On Monday President Obama basically threw two of the three US auto makers under a bus when he announced that GM and Chrysler were at the end of their credit line from the US Treasury. It just seemed off to me that the Wall Street con-men who fried the economy, still got billions in bonuses, and whose CEOs hardly got shoved around, got better treatment than the auto makers. Maybe I am not understanding this “tough love” concept I keep hearing about.
I do understand that there needs to be a systematic change in how the auto makers operate as a condition for help but I also believe there needs to be the same kind of changes to the banking industry that actually got us into this mess – like a return to some form of The Glass-Steagall Act and reform in the bank regulatory agencies to enforce existing laws. Also the leadership of the banks that approved the actions that led to the bust should be removed and in some cases the bad banks and AIG need to be wind down and broken up.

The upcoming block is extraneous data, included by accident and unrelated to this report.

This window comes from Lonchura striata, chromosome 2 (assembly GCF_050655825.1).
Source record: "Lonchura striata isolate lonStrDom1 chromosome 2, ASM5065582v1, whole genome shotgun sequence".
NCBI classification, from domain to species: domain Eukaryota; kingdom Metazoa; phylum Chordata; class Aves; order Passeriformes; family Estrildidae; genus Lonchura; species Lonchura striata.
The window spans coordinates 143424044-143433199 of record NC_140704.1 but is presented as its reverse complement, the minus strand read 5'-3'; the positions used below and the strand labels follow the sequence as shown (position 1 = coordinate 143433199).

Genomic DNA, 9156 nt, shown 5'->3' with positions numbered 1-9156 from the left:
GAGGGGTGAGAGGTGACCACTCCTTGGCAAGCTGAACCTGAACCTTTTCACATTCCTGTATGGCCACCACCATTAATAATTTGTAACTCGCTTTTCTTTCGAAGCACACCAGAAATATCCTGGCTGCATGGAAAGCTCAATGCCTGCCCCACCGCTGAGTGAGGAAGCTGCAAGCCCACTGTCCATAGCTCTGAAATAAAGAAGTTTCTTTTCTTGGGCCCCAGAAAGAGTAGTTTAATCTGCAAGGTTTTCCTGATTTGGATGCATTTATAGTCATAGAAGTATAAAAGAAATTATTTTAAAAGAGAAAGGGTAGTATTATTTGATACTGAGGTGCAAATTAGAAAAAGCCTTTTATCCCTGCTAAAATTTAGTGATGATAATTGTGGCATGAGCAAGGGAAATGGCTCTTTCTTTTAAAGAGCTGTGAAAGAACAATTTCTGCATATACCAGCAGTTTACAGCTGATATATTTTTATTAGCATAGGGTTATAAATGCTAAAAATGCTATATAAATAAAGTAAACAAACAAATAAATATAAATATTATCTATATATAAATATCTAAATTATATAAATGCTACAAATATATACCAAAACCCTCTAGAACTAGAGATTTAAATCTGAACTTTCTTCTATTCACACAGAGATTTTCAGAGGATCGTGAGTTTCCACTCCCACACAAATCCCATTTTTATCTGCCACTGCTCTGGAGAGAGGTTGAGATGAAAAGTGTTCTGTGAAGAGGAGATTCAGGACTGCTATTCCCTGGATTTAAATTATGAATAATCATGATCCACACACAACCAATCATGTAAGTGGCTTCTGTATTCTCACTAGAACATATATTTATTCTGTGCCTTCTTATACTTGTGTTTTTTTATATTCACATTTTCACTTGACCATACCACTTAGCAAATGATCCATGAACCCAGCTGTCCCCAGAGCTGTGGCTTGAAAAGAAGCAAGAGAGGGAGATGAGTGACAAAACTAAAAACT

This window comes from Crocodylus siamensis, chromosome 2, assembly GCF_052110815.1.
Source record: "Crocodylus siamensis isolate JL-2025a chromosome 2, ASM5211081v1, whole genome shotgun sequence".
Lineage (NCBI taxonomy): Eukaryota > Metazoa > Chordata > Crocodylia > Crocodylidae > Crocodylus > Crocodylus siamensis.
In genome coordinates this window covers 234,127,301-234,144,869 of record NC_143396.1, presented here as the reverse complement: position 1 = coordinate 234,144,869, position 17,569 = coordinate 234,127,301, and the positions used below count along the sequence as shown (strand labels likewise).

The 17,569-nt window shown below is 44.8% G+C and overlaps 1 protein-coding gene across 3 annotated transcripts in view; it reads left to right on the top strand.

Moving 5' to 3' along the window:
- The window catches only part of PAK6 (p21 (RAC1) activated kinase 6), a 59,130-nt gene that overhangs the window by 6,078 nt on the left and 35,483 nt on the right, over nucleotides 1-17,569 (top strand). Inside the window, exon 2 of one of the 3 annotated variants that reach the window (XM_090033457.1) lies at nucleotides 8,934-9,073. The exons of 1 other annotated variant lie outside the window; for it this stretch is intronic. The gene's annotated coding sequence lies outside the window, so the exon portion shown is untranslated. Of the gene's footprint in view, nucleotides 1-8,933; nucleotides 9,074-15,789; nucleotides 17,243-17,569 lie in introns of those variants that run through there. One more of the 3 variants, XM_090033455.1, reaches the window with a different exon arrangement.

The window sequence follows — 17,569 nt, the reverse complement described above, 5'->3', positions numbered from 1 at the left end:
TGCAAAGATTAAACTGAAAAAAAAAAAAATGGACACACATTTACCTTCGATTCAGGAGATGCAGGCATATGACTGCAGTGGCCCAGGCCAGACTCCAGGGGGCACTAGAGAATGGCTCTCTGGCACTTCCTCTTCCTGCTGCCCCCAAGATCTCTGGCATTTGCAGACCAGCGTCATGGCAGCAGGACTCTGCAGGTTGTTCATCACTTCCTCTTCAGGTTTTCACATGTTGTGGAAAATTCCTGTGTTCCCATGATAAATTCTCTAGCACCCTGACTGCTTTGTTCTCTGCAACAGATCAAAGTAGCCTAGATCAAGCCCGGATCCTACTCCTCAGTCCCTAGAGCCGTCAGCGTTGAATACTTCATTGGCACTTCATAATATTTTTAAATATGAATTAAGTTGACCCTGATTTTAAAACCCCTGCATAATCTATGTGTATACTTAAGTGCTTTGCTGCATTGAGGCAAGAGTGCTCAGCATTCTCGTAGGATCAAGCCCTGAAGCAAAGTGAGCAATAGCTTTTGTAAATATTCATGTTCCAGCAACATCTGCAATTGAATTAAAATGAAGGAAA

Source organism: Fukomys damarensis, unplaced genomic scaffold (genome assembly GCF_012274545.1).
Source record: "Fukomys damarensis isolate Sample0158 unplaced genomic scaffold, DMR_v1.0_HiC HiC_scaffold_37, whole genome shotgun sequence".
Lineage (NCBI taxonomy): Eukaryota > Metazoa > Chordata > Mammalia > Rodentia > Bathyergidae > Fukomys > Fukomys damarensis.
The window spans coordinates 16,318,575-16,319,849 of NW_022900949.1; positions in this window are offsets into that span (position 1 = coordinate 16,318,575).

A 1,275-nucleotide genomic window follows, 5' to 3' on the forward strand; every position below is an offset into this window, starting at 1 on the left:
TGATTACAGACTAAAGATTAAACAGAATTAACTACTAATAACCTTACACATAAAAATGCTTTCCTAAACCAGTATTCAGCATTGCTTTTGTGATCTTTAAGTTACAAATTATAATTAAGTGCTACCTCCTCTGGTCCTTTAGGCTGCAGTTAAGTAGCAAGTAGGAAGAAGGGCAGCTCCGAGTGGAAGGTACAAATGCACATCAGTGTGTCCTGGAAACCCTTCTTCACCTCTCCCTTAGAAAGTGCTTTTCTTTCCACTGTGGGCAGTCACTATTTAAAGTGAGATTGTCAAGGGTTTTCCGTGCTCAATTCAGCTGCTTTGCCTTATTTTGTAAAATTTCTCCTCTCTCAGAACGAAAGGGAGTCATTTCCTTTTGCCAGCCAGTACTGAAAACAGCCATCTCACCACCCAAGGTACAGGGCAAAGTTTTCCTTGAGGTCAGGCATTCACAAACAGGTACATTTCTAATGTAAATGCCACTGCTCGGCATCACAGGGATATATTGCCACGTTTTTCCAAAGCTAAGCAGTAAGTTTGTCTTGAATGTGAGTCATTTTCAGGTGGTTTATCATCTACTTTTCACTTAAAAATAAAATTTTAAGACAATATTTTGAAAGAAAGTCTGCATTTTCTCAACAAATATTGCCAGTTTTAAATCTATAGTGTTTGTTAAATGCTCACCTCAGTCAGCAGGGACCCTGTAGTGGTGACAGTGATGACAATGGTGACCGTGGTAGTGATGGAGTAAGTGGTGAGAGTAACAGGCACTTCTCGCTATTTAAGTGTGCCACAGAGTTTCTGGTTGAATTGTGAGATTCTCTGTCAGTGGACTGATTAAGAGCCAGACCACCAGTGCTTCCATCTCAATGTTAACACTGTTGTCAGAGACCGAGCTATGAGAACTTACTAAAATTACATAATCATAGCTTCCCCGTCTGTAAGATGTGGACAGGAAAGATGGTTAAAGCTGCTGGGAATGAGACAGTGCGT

Instead we get the removal of the GM CEO and calls for Unions to trash their contracts in an effort to reduce their wages to the same level as workers at foreign owned factories in the US. GM was given 60 days to change and Chrysler was given 30 days to merge with another company.
I just don’t see the fairness of the treatment and yes I know the businesses aren’t the same, but seems to me to be like the guy who held and fired the gun is getting a special deal while the guy driving the get away car is getting the death sentence.
I subscribe to the John Rawls concept of justice – “According to Rawls, ignorance of these details about oneself will lead to principles that are fair to all. If an individual does not know how he will end up in his own conceived society, he is likely not going to privilege any one class of people, but rather develop a scheme of justice that treats all fairly.”
As Eugene Robinson wrote in his column:
Both the credit crunch and the reluctance of consumers to spend what money they have left are the direct result of Wall Street’s atrocious misbehavior. Yet the administration’s plan for rescuing the banking sector involves generous inducements, big subsidies and the opportunity for wealthy investors to become much wealthier while assuming very little risk. There are reasons for structuring the bank bailout this way, and there are reasons to take a get-tough attitude with the auto companies. But the juxtaposition is galling — and, for many autoworkers, potentially devastating.
So where is the fairness in treatment? Where is the justice?
Maybe I’m missing something?